Bookmark   October 16, 2011 at 4:29PM
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brickeyee

"I was under the impression that putting a wooden post into concrete was a bad idea. The concrete essentially acts like a sponge accelerating rotting of the post. Compacted stone was the preferred method to provide a means for water drainage around the post."

Only if you bed the bottom of the post in the concrete.

The bottom of the post hole below frost depth) should have a few inches of gravel an then place the post.
Add a few more inches of gravel, then concrete.

The bottom of the concrete needs to be below frost depth, so dig at least an additional 6 inches or so.

Without concrete footings (and often a wood member inside posts) vinyl fencing is not all that strong.

    Bookmark   October 16, 2011 at 4:31PM
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Stigwort

How should vinyl fencing posts be installed? The advice above appears to be:

6" gravel base+wood inserts treated for burial+160lb concrete per post.

I have 3 different contractors recommending 3 different ways for the same ActiveYards/Veranda Dogwood/ArrowWood panels (I am in New England):

1. 3' depth, 6 inches of gravel in the bottom of each hole and 160# of concrete per post
2. 3' depth, no gravel, 80lbs concrete, Pressure treated wood block insert (5x5x9)" for line posts, & 7' block for gate posts
3. 3' depth, no gravel, 80lbs concrete per post, Aluminum Post Stiffener or galvanized steel insert for gate posts, and no inserts for line posts because they are rated for hurricane winds

All 3 say that gravel is not needed because in MA the ground is rocky enough for drainage. Which of the above 3 options seem best, if any?

    Bookmark   April 26, 2012 at 9:30PM
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brickeyee

"All 3 say that gravel is not needed because in MA the ground is rocky enough for drainage."

The gravel is not for drainage but to prevent forming a 'swimming pool' around the bottom of the post that traps water.

Do not hire anyone that wants to embed the bottom of the post directly in concrete.
It WILL rot.

    Bookmark   April 27, 2012 at 1:30PM
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Stigwort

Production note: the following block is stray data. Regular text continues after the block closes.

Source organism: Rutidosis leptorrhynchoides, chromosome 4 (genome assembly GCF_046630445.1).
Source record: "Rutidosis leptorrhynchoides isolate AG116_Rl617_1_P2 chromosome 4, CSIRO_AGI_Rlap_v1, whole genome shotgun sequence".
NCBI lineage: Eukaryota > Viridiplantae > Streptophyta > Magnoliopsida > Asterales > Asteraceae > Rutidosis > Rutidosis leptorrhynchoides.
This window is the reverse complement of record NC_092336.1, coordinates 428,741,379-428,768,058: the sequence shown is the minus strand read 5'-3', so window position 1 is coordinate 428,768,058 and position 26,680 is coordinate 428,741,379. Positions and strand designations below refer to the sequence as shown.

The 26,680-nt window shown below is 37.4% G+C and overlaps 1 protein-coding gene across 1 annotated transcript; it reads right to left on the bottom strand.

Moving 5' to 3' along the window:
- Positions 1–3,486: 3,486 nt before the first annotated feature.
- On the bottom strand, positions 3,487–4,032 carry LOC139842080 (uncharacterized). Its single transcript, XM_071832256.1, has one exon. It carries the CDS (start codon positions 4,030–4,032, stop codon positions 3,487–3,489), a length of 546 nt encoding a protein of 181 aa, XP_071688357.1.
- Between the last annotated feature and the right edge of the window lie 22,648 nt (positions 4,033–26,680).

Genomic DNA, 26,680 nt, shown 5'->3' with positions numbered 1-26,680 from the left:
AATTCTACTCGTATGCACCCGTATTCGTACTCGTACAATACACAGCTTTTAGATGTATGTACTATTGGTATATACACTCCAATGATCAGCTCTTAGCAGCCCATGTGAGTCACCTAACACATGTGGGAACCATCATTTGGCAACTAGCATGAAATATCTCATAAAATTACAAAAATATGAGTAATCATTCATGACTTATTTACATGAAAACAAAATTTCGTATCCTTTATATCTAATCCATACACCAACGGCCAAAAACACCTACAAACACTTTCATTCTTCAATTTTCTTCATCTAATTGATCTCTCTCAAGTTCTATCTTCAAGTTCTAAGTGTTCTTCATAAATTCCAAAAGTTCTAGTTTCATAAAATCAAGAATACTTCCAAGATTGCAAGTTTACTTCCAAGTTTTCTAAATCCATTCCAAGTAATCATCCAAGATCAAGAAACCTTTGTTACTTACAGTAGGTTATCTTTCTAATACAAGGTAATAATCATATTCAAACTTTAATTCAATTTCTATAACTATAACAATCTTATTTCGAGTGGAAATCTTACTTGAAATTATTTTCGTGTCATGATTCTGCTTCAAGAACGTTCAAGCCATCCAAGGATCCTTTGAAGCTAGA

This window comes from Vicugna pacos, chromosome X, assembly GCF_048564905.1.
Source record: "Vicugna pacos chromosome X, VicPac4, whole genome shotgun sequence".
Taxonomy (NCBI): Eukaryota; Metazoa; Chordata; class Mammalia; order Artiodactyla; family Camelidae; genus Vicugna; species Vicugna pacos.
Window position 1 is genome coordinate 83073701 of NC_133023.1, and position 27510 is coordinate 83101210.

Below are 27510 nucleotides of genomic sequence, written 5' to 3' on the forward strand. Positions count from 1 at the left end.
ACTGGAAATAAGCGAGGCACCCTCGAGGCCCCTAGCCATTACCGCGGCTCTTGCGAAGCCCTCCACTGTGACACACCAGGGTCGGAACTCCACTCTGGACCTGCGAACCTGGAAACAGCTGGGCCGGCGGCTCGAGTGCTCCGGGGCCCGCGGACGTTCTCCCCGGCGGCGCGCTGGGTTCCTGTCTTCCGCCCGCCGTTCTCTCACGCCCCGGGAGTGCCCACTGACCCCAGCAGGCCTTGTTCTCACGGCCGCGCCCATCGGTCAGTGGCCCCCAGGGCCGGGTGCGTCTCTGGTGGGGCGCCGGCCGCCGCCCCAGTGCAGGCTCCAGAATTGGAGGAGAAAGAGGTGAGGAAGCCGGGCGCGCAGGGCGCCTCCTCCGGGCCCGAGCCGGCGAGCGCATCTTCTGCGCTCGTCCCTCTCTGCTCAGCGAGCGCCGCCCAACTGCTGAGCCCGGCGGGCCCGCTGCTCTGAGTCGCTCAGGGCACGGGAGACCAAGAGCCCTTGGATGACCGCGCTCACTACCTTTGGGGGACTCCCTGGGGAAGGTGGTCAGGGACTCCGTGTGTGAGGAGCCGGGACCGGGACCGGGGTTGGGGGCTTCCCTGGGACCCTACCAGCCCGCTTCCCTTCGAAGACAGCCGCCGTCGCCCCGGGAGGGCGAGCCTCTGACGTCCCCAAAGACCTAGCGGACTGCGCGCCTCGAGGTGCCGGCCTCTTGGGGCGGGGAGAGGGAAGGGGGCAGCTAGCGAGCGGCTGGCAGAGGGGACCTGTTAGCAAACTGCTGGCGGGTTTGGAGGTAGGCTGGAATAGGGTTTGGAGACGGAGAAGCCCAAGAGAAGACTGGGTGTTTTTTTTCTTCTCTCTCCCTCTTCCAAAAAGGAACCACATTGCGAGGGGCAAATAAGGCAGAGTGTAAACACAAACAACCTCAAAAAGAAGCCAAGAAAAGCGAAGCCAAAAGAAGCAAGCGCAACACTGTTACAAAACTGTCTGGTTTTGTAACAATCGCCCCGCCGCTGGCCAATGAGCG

re "It WILL rot."

Thanks. The manufacturer says that wood posts are not necessary or recommended except in a gate or latch post. There, it is used to give the screws something to bite, not to strengthen the post. Two 1x4s, shaped like an L in the corner where the hardware is, is recommended.

The manufacturer also recommends the 6" gravel base despite there being no requirement for wood inserts, and the fences and posts are .135 inches thick. So, do you recommend wood inserts, and gravel with/without wood inserts?

Here is a link that might be useful: installation instructions

    Bookmark   April 27, 2012 at 4:46PM
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Stigwort

Any additional info. would be much appreciated.

    Bookmark   April 30, 2012 at 3:42PM
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brickeyee

"Two 1x4s, shaped like an L in the corner where the hardware is, is recommended. "

And if you bed this in concrete it will rot.

And we all know the manufacturer is interested in getting the longest possible life.

They want to get past any warranty, and that is about it.

Easier sells more stuff also.

It is like some paints that like to advertise they 'cover in one coat.'

Right on the can the warranty requires two coats.

    Bookmark   April 30, 2012 at 5:22PM
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Pilm

There are 2 kinds of vinyl posts, vinyl sleeves, and vinyl fence posts. Sleeves are very thin and require additional support. These kinds of posts are really just ornamental covers. Vinyl fence posts on the other hand are structurally designed to support a vinyl fence. They use relatively thick walls, 0.135" to 0.150", or in some places like Miami 0.270" thick walls to withstand hurricane force winds. For the most part these are 9' posts installed 3' in the ground, cemented with anywhere from 80 to 160 pounds concrete. Vinyl fence gate posts on the other hand generally require additional higher up support to keep the weight of the gate from causing the post to lean. Gravel is sometimes used under vinyl fence posts, not for drainage, but to provide a footing in soft soils so the hollow post doesn't "sink" into the soil over time. Filing the hollow inside of the vinyl fence post that is underground with concrete also helps to keep it from sinking into the ground.

    Bookmark   May 22, 2013 at 7:56PM
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gumyster

Several years ago I had a professional contractor install my new vinyl fence. I have noticed that it leans inwards and outwards in spots. I know they did not pour concrete for the posts. It sounds like the vinyl posts are hollow, I don't think there is a wooded post inside the vinyl post. I do know that during rainstorms I have standing water all along my fenceline.(probably why it leans). My question is, did that company do the work properly ? And what would you prefer I do to get this fence from leaning in and out.

    Bookmark   May 14, 2014 at 10:40PM